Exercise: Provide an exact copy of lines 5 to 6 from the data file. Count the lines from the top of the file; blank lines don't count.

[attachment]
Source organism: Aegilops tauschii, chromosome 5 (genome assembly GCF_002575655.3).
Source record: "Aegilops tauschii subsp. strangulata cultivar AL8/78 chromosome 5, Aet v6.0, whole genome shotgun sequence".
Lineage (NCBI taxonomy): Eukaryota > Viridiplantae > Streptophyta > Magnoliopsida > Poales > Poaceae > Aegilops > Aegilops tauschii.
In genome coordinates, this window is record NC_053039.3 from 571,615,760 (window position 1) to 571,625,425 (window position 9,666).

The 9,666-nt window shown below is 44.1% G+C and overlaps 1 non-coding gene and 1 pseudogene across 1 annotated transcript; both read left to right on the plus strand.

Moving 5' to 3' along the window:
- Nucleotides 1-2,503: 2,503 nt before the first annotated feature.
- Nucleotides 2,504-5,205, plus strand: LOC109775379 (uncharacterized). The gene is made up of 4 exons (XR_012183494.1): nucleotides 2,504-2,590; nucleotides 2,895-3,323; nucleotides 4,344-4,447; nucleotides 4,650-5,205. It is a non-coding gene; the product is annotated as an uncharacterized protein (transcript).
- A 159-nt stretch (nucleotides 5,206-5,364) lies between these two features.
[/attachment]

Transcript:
The 9,666-nt window shown below is 44.1% G+C and overlaps 1 non-coding gene and 1 pseudogene across 1 annotated transcript; both read left to right on the plus strand.

Moving 5' to 3' along the window: